National Healthcare Agreement: PI 09-Incidence of heart attacks, 2014 QS
Identifying and definitional attributes
|Metadata item type:||Quality Statement|
|Indicators linked to this Quality statement:|
National Healthcare Agreement: PI 09-Incidence of heart attacks, 2014
|Quality statement summary:|
The Australian Institute of Health and Welfare (AIHW) has calculated this indicator using data extracted from the AIHW NHMD, the NMD and Australian Bureau of Statistics (ABS) population data.
The AIHW is a national agency set up by the Australian Government under the Australian Institute of Health and Welfare Act 1987 to provide reliable, regular and relevant information and statistics on Australia’s health and welfare. It is an independent statutory authority established in 1987, governed by a management board, and accountable to the Australian Parliament through the Health portfolio.
The AIHW aims to improve the health and wellbeing of Australians through better health and welfare information and statistics. It collects and reports information on a wide range of topics and issues, ranging from health and welfare expenditure, hospitals, disease and injury, and mental health, to ageing, homelessness, disability and child protection.
The Institute also plays a role in developing and maintaining national metadata standards. This work contributes to improving the quality and consistency of national health and welfare statistics. The Institute works closely with governments and non-government organisations to achieve greater adherence to these standards in administrative data collections to promote national consistency and comparability of data and reporting.
One of the main functions of the AIHW is to work with the states and territories to improve the quality of administrative data and, where possible, to compile national datasets based on data from each jurisdiction, to analyse these datasets and disseminate information and statistics.
The Australian Institute of Health and Welfare Act 1987, in conjunction with compliance to the Privacy Act 1988 (Commonwealth), ensures that the data collections managed by the AIHW are kept securely and under the strictest conditions with respect to privacy and confidentiality.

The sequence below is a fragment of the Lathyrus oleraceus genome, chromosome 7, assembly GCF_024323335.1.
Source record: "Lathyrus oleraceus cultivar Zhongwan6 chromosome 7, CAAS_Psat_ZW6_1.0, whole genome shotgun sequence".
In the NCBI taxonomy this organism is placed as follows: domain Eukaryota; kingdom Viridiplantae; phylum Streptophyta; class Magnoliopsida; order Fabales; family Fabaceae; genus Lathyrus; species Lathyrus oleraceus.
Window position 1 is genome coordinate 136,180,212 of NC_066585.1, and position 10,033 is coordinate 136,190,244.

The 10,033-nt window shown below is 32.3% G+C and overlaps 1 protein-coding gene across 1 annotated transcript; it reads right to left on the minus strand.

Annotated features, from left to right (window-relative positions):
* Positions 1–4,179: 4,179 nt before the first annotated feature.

For further information see the AIHW website www.aihw.gov.au.
This indicator reports the latest information available (for years 2007 to 2011).
The AIHW provide a variety of products that draw upon the NMD and NHMD including online data cubes and reports.
These products may be accessed on the AIHW website:
The NHMD data were supplied to the AIHW by state and territory health authorities. The state and territory health authorities received these data from public and private hospitals. States and territories use these data for service planning, monitoring, and internal and public reporting. Hospitals may be required to provide data to states and territories through administrative arrangements, contractual requirements or legislation.
The scope of the NHMD is episodes of care for admitted patients in essentially all hospitals in Australia, including public and private acute and psychiatric hospitals, free-standing day hospital facilities, alcohol and drug treatment hospitals and dental hospitals. Hospitals operated by the Australian Defence Force, corrections authorities and in Australia's off-shore territories are not included.
The hospital separations data do not include episodes of non-admitted patient care provided in outpatient clinics or emergency departments.
States and territories supplied these data to the AIHW under the terms of the National Health Information Agreement.